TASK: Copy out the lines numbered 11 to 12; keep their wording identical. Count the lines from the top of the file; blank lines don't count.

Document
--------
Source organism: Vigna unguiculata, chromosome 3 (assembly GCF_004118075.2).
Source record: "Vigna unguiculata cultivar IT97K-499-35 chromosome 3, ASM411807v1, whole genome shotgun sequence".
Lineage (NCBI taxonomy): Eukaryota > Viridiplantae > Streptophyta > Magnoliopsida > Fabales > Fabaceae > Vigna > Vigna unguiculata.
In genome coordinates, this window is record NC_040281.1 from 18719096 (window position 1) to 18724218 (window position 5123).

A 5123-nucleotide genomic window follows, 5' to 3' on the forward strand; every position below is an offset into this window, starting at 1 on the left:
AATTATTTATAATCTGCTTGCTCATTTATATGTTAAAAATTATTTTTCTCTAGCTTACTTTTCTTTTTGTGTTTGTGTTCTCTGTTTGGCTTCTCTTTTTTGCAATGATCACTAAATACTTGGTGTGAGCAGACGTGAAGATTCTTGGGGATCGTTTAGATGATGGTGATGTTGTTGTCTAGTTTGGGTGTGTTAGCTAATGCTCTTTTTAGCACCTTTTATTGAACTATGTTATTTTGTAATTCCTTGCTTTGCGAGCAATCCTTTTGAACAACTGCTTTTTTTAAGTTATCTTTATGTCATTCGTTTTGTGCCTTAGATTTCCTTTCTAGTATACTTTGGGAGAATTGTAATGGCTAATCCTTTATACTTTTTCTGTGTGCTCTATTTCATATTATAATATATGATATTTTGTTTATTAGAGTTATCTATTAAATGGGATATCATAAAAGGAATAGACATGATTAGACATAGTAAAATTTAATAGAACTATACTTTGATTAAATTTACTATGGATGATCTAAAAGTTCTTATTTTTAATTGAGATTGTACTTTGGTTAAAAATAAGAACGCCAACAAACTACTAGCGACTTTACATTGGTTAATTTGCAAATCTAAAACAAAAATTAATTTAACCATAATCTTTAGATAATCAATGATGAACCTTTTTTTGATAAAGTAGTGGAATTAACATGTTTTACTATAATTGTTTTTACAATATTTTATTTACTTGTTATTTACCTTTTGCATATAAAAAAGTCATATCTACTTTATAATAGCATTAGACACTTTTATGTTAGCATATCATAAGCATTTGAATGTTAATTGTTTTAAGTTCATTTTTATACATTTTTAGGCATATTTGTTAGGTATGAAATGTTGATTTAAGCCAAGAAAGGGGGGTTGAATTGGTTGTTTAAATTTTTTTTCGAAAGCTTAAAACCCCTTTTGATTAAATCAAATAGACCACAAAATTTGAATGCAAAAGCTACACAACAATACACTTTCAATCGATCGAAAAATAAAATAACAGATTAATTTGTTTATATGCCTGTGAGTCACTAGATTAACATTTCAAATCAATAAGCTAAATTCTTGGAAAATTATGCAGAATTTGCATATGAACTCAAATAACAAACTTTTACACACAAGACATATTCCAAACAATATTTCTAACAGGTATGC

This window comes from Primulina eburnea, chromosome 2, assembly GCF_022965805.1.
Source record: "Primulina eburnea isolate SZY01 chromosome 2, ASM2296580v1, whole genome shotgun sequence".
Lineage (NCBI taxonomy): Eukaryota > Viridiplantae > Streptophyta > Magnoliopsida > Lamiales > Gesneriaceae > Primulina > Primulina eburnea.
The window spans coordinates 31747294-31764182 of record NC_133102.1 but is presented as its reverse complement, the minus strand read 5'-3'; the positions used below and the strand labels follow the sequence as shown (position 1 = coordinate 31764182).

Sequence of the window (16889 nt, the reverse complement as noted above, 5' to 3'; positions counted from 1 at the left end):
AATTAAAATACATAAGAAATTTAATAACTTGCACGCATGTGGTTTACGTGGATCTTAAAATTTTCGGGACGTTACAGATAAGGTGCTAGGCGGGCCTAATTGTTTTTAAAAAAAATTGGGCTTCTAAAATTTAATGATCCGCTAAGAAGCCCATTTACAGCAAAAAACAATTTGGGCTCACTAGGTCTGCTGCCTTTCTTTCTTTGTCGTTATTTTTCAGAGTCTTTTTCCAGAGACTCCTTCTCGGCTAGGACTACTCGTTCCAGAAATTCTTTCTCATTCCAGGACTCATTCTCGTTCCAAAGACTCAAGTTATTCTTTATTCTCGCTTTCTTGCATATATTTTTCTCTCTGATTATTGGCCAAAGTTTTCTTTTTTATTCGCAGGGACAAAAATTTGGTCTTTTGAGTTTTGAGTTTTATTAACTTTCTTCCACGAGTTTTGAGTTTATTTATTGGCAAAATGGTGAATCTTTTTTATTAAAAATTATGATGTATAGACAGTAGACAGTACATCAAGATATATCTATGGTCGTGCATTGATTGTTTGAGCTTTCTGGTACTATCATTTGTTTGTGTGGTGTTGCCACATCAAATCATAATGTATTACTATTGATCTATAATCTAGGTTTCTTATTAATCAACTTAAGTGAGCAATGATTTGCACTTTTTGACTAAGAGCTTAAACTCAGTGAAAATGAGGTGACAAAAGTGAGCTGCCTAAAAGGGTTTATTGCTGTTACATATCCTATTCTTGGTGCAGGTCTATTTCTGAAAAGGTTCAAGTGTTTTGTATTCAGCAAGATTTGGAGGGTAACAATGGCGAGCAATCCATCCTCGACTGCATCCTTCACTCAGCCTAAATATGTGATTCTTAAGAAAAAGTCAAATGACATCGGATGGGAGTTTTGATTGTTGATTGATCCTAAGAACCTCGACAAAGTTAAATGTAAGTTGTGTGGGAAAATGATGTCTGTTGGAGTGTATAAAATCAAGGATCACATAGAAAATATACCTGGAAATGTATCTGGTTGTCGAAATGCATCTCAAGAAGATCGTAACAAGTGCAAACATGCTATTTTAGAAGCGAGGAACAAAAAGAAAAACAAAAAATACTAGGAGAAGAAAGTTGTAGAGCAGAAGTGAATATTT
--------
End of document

Sequence of the window (16889 nt, the reverse complement as noted above, 5' to 3'; positions counted from 1 at the left end):
AATTAAAATACATAAGAAATTTAATAACTTGCACGCATGTGGTTTACGTGGATCTTAAAATTTTCGGGACGTTACAGATAAGGTGCTAGGCGGGCCTAATTGTTTTTAAAAAAAATTGGGCTTCTAAAATTTAATGATCCGCTAAGAAGCCCATTTACAGCAAAAAACAATTTGGGCTCACTAGGTCTGCTGCCTTTCTTTCTTTGTCGTTATTTTTCAGAGTCTTTTTCCAGAGACTCCTTCTCGGCTAGGACTACTCGTTCCAGAAATTCTTTCTCATTCCAGGACTCATTCTCGTTCCAAAGACTCAAGTTATTCTTTATTCTCGCTTTCTTGCATATATTTTTCTCTCTGATTATTGGCCAAAGTTTTCTTTTTTATTCGCAGGGACAAAAATTTGGTCTTTTGAGTTTTGAGTTTTATTAACTTTCTTCCACGAGTTTTGAGTTTATTTATTGGCAAAATGGTGAATCTTTTTTATTAAAAATTATGATGTATAGACAGTAGACAGTACATCAAGATATATCTATGGTCGTGCATTGATTGTTTGAGCTTTCTGGTACTATCATTTGTTTGTGTGGTGTTGCCACATCAAATCATAATGTATTACTATTGATCTATAATCTAGGTTTCTTATTAATCAACTTAAGTGAGCAATGATTTGCACTTTTTGACTAAGAGCTTAAACTCAGTGAAAATGAGGTGACAAAAGTGAGCTGCCTAAAAGGGTTTATTGCTGTTACATATCCTATTCTTGGTGCAGGTCTATTTCTGAAAAGGTTCAAGTGTTTTGTATTCAGCAAGATTTGGAGGGTAACAATGGCGAGCAATCCATCCTCGACTGCATCCTTCACTCAGCCTAAATATGTGATTCTTAAGAAAAAGTCAAATGACATCGGATGGGAGTTTTGATTGTTGATTGATCCTAAGAACCTCGACAAAGTTAAATGTAAGTTGTGTGGGAAAATGATGTCTGTTGGAGTGTATAAAATCAAGGATCACATAGAAAATATACCTGGAAATGTATCTGGTTGTCGAAATGCATCTCAAGAAGATCGTAACAAGTGCAAACATGCTATTTTAGAAGCGAGGAACAAAAAGAAAAACAAAAAATACTAGGAGAAGAAAGTTGTAGAGCAGAAGTGAATATTT